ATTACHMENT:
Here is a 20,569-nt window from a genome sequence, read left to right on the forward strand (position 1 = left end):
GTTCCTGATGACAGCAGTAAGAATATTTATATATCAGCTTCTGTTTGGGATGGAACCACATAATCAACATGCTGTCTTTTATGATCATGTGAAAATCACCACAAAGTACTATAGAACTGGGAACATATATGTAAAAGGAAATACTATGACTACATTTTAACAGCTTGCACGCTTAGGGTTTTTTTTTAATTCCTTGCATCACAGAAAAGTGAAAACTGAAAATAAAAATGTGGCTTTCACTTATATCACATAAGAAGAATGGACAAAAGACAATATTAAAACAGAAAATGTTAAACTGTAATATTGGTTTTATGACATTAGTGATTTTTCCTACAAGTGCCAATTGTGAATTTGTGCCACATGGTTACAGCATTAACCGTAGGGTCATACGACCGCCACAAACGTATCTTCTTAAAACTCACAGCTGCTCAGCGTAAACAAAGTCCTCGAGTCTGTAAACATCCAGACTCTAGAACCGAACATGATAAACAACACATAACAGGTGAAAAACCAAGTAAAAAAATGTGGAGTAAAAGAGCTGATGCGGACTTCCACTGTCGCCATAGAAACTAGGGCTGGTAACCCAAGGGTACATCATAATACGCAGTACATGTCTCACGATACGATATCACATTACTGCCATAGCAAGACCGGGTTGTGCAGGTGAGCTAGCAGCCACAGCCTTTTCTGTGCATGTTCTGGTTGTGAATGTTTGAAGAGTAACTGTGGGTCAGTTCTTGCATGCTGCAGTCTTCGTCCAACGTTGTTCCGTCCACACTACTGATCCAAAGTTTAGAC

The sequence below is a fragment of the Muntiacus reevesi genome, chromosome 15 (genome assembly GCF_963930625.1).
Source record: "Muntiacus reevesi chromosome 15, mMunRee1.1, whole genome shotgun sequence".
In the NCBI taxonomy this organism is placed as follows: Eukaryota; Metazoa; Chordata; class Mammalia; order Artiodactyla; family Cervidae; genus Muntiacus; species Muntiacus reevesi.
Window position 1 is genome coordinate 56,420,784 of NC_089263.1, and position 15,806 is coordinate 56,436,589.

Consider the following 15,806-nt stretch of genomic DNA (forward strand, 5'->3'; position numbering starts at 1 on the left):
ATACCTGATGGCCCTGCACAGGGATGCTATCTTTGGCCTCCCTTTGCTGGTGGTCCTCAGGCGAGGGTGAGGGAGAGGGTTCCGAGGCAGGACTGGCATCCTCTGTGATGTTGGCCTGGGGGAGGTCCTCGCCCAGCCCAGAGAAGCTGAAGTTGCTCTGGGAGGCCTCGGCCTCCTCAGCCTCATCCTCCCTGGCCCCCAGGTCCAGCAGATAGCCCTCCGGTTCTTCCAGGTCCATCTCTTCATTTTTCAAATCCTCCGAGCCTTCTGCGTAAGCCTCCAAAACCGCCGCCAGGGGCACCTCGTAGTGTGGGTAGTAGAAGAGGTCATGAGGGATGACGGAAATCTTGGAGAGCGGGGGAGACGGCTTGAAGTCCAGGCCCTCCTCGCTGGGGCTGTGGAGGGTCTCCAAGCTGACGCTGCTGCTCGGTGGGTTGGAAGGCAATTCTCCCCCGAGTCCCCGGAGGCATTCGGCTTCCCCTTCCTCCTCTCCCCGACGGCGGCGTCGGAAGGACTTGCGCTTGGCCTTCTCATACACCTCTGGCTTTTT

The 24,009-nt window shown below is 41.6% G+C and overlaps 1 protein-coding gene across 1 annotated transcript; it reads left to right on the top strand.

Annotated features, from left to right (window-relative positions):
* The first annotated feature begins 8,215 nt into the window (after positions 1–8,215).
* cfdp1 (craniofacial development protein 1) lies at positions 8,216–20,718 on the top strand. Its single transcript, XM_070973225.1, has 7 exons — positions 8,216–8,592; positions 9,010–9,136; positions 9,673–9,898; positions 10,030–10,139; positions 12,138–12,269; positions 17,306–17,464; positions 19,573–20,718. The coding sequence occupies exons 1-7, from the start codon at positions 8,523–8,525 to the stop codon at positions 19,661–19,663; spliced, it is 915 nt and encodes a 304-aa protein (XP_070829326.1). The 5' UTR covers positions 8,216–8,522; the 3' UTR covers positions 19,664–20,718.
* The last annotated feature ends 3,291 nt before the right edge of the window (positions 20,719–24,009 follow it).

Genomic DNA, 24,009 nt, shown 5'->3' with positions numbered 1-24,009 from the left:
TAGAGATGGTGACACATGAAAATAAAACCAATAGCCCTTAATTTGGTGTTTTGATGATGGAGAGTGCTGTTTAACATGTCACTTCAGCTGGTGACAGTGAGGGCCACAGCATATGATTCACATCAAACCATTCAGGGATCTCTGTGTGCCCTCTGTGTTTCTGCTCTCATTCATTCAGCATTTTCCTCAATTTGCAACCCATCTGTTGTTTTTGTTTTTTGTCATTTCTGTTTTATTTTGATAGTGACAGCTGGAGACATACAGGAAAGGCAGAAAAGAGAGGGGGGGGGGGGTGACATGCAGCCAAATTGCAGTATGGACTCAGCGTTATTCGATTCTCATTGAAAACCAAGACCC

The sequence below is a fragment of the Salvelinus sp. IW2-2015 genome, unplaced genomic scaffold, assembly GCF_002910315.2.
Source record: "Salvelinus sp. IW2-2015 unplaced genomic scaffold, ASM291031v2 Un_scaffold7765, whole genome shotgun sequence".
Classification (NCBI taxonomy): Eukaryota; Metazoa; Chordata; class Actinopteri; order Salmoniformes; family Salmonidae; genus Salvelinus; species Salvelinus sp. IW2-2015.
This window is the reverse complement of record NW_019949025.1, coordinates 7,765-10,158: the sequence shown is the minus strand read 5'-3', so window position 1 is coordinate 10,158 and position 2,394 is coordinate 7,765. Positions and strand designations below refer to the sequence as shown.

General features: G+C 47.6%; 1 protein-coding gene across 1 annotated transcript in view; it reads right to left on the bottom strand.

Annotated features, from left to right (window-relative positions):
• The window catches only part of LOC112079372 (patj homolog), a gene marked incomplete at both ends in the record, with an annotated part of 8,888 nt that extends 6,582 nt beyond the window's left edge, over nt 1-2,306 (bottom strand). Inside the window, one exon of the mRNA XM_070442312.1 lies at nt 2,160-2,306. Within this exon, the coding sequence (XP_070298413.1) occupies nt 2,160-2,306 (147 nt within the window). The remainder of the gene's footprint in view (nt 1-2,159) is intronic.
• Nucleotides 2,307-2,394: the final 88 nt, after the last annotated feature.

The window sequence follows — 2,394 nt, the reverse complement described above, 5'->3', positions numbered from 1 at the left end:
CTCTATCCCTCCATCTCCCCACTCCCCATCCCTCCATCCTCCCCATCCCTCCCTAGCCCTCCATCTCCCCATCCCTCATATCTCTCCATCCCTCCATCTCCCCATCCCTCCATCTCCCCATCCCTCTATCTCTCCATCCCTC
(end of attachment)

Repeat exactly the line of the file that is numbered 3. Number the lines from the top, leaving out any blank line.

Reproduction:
The sequence below is a fragment of the Muntiacus reevesi genome, chromosome 15 (genome assembly GCF_963930625.1).